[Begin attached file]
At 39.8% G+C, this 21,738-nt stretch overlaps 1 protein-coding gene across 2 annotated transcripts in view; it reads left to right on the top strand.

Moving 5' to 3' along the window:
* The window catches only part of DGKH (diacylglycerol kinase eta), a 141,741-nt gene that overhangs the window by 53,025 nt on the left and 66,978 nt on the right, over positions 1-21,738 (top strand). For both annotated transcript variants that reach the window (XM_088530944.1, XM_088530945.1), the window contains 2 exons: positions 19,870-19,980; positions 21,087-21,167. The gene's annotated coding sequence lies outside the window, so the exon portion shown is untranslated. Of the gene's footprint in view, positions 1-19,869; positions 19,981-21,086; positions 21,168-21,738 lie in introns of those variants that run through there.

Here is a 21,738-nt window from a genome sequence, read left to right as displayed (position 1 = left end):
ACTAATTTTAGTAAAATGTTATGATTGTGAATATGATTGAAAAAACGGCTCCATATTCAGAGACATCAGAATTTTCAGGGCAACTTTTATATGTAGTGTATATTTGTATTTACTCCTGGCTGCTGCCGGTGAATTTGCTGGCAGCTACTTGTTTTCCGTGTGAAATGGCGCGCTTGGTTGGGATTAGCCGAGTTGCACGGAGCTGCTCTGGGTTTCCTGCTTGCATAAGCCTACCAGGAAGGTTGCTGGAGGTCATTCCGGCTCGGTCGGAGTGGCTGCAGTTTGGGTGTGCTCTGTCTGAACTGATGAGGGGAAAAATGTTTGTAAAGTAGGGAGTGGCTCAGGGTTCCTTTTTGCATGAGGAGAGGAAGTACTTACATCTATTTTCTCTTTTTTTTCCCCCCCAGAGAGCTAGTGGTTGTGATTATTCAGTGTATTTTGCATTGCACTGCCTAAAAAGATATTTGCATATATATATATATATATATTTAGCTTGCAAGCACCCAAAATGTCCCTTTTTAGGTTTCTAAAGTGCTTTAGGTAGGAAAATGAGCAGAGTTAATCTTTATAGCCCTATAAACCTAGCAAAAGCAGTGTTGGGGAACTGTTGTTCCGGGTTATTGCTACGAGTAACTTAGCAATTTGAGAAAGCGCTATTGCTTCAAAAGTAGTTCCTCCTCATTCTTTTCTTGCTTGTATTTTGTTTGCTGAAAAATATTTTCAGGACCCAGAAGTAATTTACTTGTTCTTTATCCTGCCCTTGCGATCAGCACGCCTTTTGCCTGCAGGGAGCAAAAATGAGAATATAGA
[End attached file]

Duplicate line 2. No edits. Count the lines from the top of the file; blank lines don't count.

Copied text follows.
Moving 5' to 3' along the window: